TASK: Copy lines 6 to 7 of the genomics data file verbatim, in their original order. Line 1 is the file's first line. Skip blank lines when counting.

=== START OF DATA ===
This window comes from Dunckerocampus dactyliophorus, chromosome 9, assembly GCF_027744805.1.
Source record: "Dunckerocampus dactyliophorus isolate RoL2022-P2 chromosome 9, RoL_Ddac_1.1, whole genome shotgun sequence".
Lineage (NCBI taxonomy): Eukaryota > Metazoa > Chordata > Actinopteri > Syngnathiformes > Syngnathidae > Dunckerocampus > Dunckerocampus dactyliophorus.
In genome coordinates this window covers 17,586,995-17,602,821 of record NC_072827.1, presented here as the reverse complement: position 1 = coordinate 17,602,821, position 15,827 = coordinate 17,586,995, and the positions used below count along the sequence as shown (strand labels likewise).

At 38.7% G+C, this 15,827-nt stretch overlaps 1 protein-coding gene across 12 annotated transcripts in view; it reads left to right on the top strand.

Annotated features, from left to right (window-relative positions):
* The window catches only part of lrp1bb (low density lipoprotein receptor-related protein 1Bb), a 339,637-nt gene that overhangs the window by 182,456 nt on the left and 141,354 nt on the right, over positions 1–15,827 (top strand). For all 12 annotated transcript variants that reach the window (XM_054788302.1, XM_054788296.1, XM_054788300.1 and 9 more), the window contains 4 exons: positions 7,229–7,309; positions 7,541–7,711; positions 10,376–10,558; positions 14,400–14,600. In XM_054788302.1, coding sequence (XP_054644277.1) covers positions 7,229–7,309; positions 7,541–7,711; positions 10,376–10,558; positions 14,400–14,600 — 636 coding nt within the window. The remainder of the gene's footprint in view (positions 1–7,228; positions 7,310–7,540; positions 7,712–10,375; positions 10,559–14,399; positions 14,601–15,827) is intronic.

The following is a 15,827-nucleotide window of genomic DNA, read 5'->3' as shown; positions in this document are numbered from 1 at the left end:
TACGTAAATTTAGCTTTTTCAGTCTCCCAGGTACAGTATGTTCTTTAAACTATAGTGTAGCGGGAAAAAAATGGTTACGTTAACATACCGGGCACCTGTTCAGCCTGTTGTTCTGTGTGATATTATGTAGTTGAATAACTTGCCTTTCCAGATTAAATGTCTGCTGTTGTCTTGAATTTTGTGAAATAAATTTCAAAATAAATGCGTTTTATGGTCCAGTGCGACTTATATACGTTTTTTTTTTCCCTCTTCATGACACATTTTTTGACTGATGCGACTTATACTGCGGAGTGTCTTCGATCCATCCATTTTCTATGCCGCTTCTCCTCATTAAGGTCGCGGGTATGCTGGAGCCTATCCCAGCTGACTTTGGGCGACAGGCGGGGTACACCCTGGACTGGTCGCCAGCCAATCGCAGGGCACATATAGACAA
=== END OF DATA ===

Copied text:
Annotated features, from left to right (window-relative positions):
* The window catches only part of lrp1bb (low density lipoprotein receptor-related protein 1Bb), a 339,637-nt gene that overhangs the window by 182,456 nt on the left and 141,354 nt on the right, over positions 1–15,827 (top strand). For all 12 annotated transcript variants that reach the window (XM_054788302.1, XM_054788296.1, XM_054788300.1 and 9 more), the window contains 4 exons: positions 7,229–7,309; positions 7,541–7,711; positions 10,376–10,558; positions 14,400–14,600. In XM_054788302.1, coding sequence (XP_054644277.1) covers positions 7,229–7,309; positions 7,541–7,711; positions 10,376–10,558; positions 14,400–14,600 — 636 coding nt within the window. The remainder of the gene's footprint in view (positions 1–7,228; positions 7,310–7,540; positions 7,712–10,375; positions 10,559–14,399; positions 14,601–15,827) is intronic.